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First national trade policy released, designed to lower trade deficit

The Bahamas Trade Commission officially released yesterday what it said is the country’s first national trade policy, with the Commission’s Chairman Philip Galanis saying during a press conference that the trade policy is designed to lower the country’s trade deficit by not only empowering local businesses to carry out more trade in goods, but by improving the ease of doing business in the country.

Galanis and Director of Trade Brickell Pinder agreed during the press conference, that if trade in services was included in the overall understanding of the country’s balance of trade, there would be a surplus.

They explained that the focus is getting local companies to move more goods across borders than have been traded in the past.

The press conference panel, which included Minister of Economic Affairs Michael Halkitis and Deputy 

Chairman of the Bahamas Trade Commission Senator Barry Griffin, also weighed in on the need for the country to improve its ease of doing business and the factors of production that the government can partly control, such as the cost of electricity in the country.

“There’s no question that there are a number of barriers to trade generally, one of which is the high cost of electricity,” said Galanis.

“I see recently, there was a request for proposal by a government corporation for photovoltaic development, and that is a system that converts sunlight into electricity.

“We see recently there was an announcement by the Grand Bahama Port Authority, where a private sector entity with the assistance of the IDB, I think, is expanding a 15-acre solar farm.

“I think what we recognize is that before we can really move forward with trade in terms of export, there are some things we have to overcome. First of all, the ease of doing business is not only the ease with which business is done, and the bureaucracy that affects it, but also the costs associated with business.

“And so until we are able to really get a better handle on the reduction of costs, we’re not likely to see Bahamas becoming competitive in the production of manufacturing.”

He said while the country is a big exporter of spiny lobster, polystyrene, pharmaceuticals and salt, there is not much else produced in the country that is shipped out.

Within its pages, the national trade policy covers strengthening domestic competitiveness. One of the problems the policy seeks to overcome is capacity building.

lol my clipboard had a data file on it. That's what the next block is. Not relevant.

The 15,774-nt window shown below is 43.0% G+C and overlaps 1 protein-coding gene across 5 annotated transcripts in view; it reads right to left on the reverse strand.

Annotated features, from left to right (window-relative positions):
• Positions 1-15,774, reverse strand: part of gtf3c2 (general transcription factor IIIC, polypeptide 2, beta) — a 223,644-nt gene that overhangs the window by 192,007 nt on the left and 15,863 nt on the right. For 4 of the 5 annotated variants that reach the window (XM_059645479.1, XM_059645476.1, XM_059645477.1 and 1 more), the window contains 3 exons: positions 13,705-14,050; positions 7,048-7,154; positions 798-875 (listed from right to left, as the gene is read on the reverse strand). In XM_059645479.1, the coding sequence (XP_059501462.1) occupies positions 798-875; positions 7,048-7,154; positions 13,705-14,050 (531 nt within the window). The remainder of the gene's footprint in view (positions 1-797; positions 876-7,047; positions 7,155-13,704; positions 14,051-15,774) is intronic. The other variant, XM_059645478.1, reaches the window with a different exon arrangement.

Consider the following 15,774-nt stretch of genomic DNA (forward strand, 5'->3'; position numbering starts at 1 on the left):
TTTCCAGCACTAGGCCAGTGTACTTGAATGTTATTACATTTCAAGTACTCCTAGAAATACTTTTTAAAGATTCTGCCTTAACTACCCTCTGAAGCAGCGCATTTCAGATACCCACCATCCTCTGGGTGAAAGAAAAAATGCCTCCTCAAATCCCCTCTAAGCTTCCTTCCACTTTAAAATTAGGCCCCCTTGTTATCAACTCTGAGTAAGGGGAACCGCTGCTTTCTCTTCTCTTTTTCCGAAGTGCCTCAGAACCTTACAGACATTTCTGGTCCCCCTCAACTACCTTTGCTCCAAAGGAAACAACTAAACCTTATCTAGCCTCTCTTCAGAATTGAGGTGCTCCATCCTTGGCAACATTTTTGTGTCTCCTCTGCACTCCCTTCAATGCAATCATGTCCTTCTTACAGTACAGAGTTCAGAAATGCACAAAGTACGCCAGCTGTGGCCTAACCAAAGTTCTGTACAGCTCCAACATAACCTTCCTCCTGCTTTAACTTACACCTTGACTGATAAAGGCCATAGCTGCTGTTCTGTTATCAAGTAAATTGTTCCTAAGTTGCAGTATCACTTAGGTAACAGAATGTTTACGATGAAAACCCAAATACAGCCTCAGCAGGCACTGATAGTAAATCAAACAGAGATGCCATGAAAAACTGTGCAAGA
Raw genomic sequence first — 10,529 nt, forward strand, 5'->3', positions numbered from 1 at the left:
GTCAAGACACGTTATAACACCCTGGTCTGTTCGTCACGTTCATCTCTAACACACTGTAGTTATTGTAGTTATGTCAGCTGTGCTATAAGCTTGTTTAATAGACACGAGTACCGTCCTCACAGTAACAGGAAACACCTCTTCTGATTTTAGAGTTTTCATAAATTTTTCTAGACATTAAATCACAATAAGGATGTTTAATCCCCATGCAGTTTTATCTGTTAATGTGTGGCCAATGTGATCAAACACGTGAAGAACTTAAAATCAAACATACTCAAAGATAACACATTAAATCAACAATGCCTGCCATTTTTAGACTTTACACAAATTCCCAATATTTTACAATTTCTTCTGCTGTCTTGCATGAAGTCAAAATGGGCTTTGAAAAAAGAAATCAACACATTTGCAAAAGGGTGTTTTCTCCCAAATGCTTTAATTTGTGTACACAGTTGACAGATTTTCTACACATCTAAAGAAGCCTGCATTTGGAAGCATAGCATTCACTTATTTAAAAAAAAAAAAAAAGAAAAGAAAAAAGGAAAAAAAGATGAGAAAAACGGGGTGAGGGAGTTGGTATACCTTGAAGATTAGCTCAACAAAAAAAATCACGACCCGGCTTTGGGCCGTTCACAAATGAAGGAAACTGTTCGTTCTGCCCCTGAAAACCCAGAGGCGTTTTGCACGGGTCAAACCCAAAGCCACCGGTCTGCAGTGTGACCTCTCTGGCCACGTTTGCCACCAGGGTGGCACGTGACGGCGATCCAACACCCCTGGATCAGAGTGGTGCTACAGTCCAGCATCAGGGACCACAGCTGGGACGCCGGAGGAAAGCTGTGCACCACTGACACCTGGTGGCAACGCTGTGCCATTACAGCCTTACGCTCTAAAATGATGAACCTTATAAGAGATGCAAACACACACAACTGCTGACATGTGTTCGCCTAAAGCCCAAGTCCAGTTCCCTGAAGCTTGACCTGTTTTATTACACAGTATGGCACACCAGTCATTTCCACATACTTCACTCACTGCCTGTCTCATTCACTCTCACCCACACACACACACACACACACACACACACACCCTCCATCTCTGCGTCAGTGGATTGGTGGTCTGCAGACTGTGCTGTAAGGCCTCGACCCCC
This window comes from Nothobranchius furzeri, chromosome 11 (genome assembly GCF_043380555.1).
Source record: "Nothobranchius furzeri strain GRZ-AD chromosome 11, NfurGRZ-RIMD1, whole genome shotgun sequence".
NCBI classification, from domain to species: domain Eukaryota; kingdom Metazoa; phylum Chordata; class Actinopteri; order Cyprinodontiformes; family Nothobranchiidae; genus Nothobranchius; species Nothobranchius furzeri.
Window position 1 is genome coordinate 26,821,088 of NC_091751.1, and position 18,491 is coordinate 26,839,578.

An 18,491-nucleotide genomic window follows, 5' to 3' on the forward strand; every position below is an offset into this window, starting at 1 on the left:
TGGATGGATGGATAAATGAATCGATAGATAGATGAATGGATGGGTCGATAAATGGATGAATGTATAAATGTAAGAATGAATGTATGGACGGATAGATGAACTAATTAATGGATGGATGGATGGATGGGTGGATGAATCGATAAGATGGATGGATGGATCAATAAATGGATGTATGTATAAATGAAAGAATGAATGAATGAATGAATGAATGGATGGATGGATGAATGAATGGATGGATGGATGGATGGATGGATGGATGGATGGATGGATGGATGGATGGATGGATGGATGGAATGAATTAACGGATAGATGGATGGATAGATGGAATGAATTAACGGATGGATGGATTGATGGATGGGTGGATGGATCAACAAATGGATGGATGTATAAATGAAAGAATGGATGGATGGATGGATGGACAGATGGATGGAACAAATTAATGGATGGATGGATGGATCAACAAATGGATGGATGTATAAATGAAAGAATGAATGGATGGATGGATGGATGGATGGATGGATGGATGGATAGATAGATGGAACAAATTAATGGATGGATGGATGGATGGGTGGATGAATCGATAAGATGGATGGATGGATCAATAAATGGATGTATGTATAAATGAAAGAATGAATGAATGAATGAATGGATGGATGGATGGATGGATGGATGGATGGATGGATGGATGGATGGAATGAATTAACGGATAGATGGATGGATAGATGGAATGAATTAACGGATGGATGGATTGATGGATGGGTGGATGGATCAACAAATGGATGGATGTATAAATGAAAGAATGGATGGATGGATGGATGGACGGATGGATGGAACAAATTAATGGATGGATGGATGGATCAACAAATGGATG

“According to parts of the business community, the education sector and businesses are not sufficiently connected, which has led to an education sector producing skillsets that are not always in demand by businesses, in turn affecting the productivity of businesses, and the competitiveness of the economy in general. Training and vocational education need to become more entrepreneurial oriented,” the policy states.

The national trade policy’s response to the problem is to have the government undertake a number of complementary actions, such as completing a “comparative strategic study into the skills that are likely to be required for successful exporting in the future, and assessing the extent to which education and training in The Bahamas provide these skills”.

It adds: “This will comprise in particular issues of importance for a small economy with limited resource endowments, including IT, digital, creative and professional services skills, and also focus on the application and use of new technologies such as additive manufacturing, blockchain technology, artificial intelligence, and others, for use by Bahamian businesses across all sectors.

The policy also mentions the development and implementation of export capacity building programs for companies; and the development of curriculum to “impart export-relevant knowledge and skills to become part of technical vocational education and training curricula, complementing the already existing and ongoing revisions of broader curricula and general management and entrepreneurial skills trainings”.

In terms of addressing high operating costs for companies, the policy speaks to undertaking a study that compares the cost structure businesses across the economy that export versus businesses that do not, focusing on energy, labor, and transport costs.

“This will prepare recommendations on potential further measures to be taken, including potential subsidization of certain cost items,” the policy explains.

The 53-page policy covers analysis and challenges to be addressed; national trade policy rationale and objectives; managing imports; expanding exports; diversifying exports; strengthening domestic competitiveness; and implementation.

Halkitis said the policy is “key” to a wider development strategy to diversify this country’s economy and empower Bahamian businesses domestically and internationally.

“Key areas that are being targeted by the government such as niche agricultural and fisheries products, uniquely Bahamian craft, food and goods; and other green, blue and orange economy products and services, will all benefit from this policy,” said Halkitis.

We constantly hear phrases like trade, economic development, and resiliency. Terms like these are constantly tossed around. To properly appreciate their relevance to our economic future, we must stop to consider the impact that expanding international trade will have on our economy, as well as on individual businesses,” Halkitis pointed out.